Rise and Shine

How To Manage Employees Who Are Not Part Of The Team

teamDoes your team spirit suffer from a clash of personalities? Find out how to improve the teamwork culture in your organisation.

Teamwork is a valuable asset in any organisation. When a positive team spirit is in place, productivity rates soar as employees are able to learn new skills from each other. Personnel are also happier when there is a good atmosphere amongst their peers. But what is the recipe for creating the perfect team in your company? This is not an easy question to answer. Teams are made up of individuals and not every employee is a natural team player. Managers often struggle to deal with members of the team who do not fit in.

Identifying The Problem Characters

The first step in creating the ideal team is to identify if and where any problem behaviour exists. As a manager, you must keep a close eye on your employees and be aware of anyone who exhibits undesirable characteristics. This might be someone who blames others for their mistakes and is never able to take responsibility for their own actions. Alternatively, it might be someone who is particularly argumentative or is not able to communicate effectively.

Speak To Your Team

An open door policy is vital when you’re trying to create a positive team atmosphere. Allow and encourage your existing team members to offer you feedback on their experiences within the department. This shouldn’t be seen as an opportunity to have a moan but for your employees to provide genuine proof and documentation of how operations are currently working within the organisation.

Reminder Of Responsibilities

Where a problem does exist with a particular individual, it would be wise to organise an initial informal meeting to remind them of their responsibilities as a team player. It’s a good idea to give an overview of what the company requires from the department as a whole and then outline the objectives of each person within it. This might include the ability to meet deadlines and the best outcome for a specific project or daily set of tasks. Many managers like to use the ‘praise sandwich’ technique of offering a positive comment about the work of the employee, then follow up with some issues that need working on and finish up with another piece of encouragement.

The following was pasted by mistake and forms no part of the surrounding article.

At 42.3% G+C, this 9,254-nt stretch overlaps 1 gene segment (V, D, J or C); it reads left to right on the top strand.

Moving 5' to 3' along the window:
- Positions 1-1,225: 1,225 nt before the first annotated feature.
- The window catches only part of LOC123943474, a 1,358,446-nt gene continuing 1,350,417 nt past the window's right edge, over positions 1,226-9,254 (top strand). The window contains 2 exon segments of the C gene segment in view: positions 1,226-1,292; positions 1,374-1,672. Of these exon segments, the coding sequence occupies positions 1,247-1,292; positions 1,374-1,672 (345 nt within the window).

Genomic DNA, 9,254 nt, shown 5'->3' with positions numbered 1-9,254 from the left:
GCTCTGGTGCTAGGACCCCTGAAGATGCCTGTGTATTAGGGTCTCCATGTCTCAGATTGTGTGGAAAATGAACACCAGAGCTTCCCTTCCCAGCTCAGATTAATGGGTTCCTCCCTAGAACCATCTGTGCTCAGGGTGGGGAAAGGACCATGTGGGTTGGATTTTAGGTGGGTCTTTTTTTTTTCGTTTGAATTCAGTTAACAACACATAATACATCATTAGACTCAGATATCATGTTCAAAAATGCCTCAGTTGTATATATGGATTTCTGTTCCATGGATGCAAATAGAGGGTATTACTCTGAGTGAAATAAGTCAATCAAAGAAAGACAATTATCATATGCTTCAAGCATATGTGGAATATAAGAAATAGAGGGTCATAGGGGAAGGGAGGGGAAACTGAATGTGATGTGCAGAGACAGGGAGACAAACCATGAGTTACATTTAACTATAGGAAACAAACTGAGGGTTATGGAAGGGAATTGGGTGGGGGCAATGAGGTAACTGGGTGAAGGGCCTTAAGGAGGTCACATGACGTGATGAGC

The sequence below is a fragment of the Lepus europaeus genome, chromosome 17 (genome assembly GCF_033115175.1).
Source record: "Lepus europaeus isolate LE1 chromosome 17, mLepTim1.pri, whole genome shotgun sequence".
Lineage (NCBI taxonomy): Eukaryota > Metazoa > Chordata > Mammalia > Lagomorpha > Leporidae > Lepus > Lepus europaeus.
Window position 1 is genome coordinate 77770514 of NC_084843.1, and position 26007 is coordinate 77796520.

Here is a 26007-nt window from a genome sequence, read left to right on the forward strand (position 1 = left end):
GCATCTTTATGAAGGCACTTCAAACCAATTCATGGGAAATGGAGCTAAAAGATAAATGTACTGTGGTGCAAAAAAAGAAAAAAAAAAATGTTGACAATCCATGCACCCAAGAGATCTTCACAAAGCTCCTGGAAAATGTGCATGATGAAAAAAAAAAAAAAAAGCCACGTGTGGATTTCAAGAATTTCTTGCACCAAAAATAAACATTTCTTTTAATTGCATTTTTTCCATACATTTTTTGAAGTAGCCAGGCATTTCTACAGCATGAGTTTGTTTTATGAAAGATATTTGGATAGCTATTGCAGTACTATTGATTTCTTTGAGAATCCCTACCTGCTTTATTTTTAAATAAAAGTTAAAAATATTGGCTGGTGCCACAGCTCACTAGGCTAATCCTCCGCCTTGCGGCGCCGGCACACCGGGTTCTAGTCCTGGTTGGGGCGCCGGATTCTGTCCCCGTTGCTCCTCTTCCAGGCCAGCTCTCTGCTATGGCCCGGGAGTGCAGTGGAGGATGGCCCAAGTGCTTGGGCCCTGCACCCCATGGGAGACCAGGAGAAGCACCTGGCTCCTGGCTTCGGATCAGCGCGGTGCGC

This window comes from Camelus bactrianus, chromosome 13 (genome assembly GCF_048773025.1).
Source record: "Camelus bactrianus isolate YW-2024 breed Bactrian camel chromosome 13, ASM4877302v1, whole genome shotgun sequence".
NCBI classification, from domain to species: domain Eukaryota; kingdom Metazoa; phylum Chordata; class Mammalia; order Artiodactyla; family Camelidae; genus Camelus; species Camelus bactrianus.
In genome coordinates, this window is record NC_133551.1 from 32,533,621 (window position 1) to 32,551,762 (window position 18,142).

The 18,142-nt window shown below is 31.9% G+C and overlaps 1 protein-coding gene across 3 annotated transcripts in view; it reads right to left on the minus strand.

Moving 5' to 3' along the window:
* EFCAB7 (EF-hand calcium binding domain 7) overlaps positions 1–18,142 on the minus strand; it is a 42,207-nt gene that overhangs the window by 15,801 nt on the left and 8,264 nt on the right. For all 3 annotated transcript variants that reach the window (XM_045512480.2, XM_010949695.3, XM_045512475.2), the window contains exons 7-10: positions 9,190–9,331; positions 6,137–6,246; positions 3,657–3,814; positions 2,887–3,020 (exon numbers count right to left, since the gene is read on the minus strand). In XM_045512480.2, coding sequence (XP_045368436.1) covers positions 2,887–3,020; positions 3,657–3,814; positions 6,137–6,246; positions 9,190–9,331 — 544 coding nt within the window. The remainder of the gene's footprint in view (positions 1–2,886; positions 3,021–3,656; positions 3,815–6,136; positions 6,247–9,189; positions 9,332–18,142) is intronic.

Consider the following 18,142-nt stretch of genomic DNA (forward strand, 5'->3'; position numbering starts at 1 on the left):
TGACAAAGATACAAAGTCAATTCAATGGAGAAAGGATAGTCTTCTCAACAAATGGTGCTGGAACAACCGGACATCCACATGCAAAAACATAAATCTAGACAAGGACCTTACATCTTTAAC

Bring The Best Out Of An Employee

There are many excellent and highly skilled workers who are not naturally adept at interacting with the rest of their team. This does not always mean that they have no place within your organisation. Whilst casualties are sometimes a likely outcome if a team member is particularly disruptive, often there may be a better way to bring the best out of an employee that doesn’t fit in. Team building events are a fantastic opportunity to bond and learn more about your staff and the leadership figures in your organisation. The focus is not on getting employees to toe the line. Instead, the exercises that take place during an event are designed to allow managers and employees to understand each other better and improve upon their existing working relationships. For instance, you may discover that an individual is best placed to work on separate tasks such as data gathering, which they can share with the rest of the team. Team building allows managers to be creative with finding the best way for their teams to operate.

A head-in-the-sand approach is not the best way for your organisation to move forward. If you sense that your team could become a stronger operational unit, then invest some time and effort into making it happen.

Charlie Berry is the Event Director for London based Zing Events, a corporate event company that delivers innovative and creative team building activities.

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